Proper 20 (September 20, 2009)
Common Lectionary Readings:
Jer. 11:18-20; Ps. 54; James 3:13-4:8a; Mark 9:30-37
This weekend marks two significant religious holidays in the region. The Jewish New Year, or Rosh Hashanah, begins Saturday with 10 days set aside to focus on repentance. Muslims will celebrate the end of Ramadan with the Eid Al-Fitr.
We enjoyed hosting guests from Bethlehem this week and heard moving stories about how families survive and support each other under military occupation and the most difficult of circumstances.
Cindy visited the Holy Land Institute for the Deaf (HLID) in Salt, Jordan, where MCC worker Brent Stutzman works on the deaf-blind unit, assisting with classes and after school activities. The unit has 8 boarding students. Each child receives individual teaching and care. This year, a HLID graduate joined the teaching staff on this special unit.
In the region this week:
-The U.N. released a report on the 2008-2009 Gaza conflict, charging both Israel and Hamas with serious violations of international human rights and humanitarian law — including possible war crimes and crimes against humanity. In an attempt to boost troop morale and to give wars a more “holy” character, rabbis are playing a larger role in Israel’s military – including the recent conflict in Gaza.
-U.S. Middle East envoy George Mitchell met several times with Israeli Prime Minister Benjamin Netanyahu to urge a freeze on settlements, but no agreement was reached.
-The U.S. military closed its largest prison in Iraq and released or handed over to Iraqi authorities more that 8,000 prisoners.
-Iran’s president announced again that his country does not need nuclear weapons, but that it plans to continue its nuclear energy program.
In a separate speech during Al Quds (Jerusalem) Day in Iran, Ahmadinejad said the Holocaust was a pretext for the creation of the Israeli state. Opposition groups used the speech as an occasion to again protest the June 12 election results.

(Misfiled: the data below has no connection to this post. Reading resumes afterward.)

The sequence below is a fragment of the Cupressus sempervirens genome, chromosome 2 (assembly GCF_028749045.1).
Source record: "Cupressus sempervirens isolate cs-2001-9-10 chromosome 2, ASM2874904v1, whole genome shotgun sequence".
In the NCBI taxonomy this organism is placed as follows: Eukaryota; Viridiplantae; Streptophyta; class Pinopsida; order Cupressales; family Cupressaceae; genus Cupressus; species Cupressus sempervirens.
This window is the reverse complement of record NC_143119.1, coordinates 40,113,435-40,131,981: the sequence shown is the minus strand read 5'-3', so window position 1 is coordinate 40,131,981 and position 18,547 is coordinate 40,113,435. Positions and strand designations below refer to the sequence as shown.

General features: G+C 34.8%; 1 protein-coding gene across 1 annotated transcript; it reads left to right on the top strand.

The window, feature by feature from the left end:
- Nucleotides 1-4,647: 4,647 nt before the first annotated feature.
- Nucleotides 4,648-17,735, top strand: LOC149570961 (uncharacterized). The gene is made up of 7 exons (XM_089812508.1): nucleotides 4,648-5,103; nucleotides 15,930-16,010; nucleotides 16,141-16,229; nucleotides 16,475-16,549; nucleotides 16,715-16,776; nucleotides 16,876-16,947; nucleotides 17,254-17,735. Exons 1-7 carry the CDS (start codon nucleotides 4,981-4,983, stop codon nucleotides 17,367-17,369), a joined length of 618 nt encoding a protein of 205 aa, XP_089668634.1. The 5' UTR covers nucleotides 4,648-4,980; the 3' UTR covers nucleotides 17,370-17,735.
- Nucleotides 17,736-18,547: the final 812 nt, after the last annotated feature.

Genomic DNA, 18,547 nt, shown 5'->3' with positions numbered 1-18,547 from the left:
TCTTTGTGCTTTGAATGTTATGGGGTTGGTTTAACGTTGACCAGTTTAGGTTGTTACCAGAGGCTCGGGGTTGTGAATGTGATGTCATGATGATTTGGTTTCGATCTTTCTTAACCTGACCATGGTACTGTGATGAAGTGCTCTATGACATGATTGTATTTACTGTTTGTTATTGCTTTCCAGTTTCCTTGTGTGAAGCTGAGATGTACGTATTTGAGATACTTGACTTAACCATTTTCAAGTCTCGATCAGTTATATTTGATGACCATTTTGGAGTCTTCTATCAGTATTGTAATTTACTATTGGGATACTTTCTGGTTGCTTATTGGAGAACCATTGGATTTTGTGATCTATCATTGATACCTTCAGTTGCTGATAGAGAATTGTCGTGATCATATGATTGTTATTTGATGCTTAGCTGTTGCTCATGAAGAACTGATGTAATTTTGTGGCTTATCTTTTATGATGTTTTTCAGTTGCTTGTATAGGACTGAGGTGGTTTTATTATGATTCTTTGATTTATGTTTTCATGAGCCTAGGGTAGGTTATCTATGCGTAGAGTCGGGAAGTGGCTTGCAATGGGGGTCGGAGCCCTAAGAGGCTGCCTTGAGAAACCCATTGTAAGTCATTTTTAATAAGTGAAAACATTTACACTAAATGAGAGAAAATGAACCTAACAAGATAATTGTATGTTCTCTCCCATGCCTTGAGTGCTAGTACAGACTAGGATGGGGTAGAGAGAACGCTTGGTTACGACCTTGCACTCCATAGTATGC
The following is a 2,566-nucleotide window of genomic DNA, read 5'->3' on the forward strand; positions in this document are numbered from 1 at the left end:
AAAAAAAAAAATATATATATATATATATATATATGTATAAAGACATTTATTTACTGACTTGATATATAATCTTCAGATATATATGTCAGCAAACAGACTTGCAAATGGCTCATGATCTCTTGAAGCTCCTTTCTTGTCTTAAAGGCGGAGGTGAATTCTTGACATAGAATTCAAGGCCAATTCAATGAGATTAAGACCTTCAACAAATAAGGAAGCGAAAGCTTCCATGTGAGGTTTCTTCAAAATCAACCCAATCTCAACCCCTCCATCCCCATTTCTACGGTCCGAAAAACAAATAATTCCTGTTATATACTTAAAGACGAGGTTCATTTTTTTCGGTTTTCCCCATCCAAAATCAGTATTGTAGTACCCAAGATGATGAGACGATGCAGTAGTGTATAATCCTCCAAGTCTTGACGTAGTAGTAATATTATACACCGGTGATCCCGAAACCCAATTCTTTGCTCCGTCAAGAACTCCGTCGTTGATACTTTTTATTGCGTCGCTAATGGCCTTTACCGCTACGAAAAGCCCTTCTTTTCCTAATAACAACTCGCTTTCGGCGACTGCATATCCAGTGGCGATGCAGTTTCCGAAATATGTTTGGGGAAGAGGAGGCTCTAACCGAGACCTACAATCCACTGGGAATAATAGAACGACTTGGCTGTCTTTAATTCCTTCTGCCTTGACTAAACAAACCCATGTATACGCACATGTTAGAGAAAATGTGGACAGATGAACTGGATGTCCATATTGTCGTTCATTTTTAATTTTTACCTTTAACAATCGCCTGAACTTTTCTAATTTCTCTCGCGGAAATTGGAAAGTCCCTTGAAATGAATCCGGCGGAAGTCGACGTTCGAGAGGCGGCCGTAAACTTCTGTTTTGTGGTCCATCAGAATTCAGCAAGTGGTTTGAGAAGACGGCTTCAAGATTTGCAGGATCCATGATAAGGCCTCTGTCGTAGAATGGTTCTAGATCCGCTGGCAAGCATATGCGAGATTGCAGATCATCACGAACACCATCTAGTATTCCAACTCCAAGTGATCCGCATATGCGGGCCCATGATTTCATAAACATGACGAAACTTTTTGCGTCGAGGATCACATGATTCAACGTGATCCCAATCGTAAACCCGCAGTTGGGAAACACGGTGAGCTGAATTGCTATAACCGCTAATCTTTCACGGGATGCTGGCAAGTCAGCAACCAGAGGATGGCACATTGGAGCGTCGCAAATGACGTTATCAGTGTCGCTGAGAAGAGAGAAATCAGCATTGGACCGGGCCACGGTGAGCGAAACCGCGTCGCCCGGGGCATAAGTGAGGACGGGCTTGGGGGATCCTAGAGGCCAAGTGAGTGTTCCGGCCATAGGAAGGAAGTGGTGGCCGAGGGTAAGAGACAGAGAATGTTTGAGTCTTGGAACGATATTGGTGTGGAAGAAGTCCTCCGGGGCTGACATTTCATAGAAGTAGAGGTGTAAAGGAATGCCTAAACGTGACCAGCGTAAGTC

The Common Lectionary readings this week are about trusting God to deal with our enemies — those who threaten us and make life difficult for us.
In the Old Testament reading, the people want to destroy Jeremiah because he speaks God’s words of judgment to them. “Let us cut him off from the land of the living,” they chant, “so that his name will no longer be remembered!” (Jer. 11:19). Rather than take matters into his own hands, Jeremiah prays to God, “Let me see your retribution upon them, for to you I have committed my cause” (v.20).
When Saul pursues David to kill him, David confidently responds: “But surely, God is my helper; the Lord is the upholder of my life. He will repay my enemies for their evil” (Ps. 54:4-5).
In the Epistle reading, James decries selfish ambition (3:14, 17) and engaging in disputes and conflicts (4:2). Instead, he urges gentleness (3:13), a willingness to yield (3:17) and submitting to God (4:7). “God opposes the proud,” James quotes, “but gives grace to the humble” (4:6).
In the Gospel reading, Jesus demonstrates his servant leadership. Rather than taking up arms, he is ready to suffer and die because he trusts that God will restore his life (Mark 9:31). In the same spirit, he discourages his disciples from attempts at self-promotion and self-importance. “Whoever wants to be first must be last of all and servant of all,” Jesus challenges them (v.34).
Trusting God to deal with one’s enemies may work on a personal level, but is it possible for nations? Aren’t nations to rely on powerful militaries for their protection? While governing authorities have a role in maintaining order, the biblical message seems clear: Neither nations nor individuals are to trust in their own power for their defense. God does not have double standards.